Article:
‘BioGPT’ – Microsoft’s new ChatBot that can perform tasks such as answering questions, extracting relevant data, and generating text relevant to biomedical literature

BioGPT is a type of generative language model, trained on millions of previously published biomedical research articles.

Pre-trained language models have attracted increasing attention in the biomedical domain, inspired by their great success in the general natural language domain. Among the two main branches of pre-trained language models in the general language domain, i.e. BERT (and its variants) and GPT (and its variants), the first one has been extensively studied in the biomedical domain, such as BioBERT and PubMedBERT.

BioGPT relies on deep learning, where artificial neural networks—meant to mimic neurons in the human brain—learn to process increasingly complex data on their own. As a result, the new AI program is a type of “black box” technology, meaning developers do not know how individual components of neural networks work together to create the output.

To assess the accuracy of generative AI models, researchers have developed tests to measure natural language processing (NLP)—or the ability to understand text and spoken language. Microsoft’s recent paper assessed BioGPT along six scales of NLP, reporting that the new model outperformed previous models on most tasks. This includes the well-established scale PubMedQA, in which Microsoft reported BioGPT achieved human parity.

The rise of BioGPT forms part of the wider push towards AI solutions in healthcare and the clinical trials industry. Recently, AI has shown the potential to improving clinical trial patient selection, predicting drug development outcomes, and developing digital biomarkers.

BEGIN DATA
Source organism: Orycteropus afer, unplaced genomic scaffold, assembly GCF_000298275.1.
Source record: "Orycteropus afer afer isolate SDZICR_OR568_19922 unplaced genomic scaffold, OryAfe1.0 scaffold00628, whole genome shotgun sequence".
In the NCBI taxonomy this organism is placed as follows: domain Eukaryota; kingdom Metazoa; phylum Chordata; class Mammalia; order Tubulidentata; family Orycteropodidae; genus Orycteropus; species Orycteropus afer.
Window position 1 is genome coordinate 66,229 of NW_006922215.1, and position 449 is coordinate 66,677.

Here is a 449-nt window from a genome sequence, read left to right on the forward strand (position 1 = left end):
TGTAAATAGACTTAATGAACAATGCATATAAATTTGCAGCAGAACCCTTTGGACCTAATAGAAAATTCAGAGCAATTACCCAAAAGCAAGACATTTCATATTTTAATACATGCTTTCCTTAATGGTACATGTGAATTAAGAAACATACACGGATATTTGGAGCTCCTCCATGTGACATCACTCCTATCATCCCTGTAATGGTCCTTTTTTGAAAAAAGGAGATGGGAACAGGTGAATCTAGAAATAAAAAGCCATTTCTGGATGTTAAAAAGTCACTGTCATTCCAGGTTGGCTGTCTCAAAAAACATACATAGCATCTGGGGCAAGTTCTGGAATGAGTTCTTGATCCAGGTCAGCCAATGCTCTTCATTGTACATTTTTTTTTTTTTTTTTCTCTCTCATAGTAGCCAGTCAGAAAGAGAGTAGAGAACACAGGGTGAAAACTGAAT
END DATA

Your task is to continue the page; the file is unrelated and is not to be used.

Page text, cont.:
The team studied the prompt design and target sequence design when applying BioGPT to downstream tasks and found that target sequences with natural language semantics are better than structured prompts explored in previous works.

The team designed and examined the prompt and the target sequence format while applying pre-trained BioGPT to downstream tasks based on GPT-2 and pre-trained on 15 million PubMed abstracts corpus. It performs better than earlier models on most of the six biomedical NLP tasks it evaluates.

In PubMedQA, users must answer “yes,” “no,” or “maybe” to a series of biomedical questions based on corresponding abstracts from the database PubMed. For example, one PubMedQA prompt asks, “Do preoperative statins reduce atrial fibrillation after coronary artery bypass grafting?”

BioGPT-Large, the most extensive version of the AI program, achieved a record 81% accuracy on PubMedQA, compared to an accuracy of 78% for a single human annotator. Most other NLP programs, including Google’s BERT family of language models, have not surpassed human accuracy.



NIH relevant articles –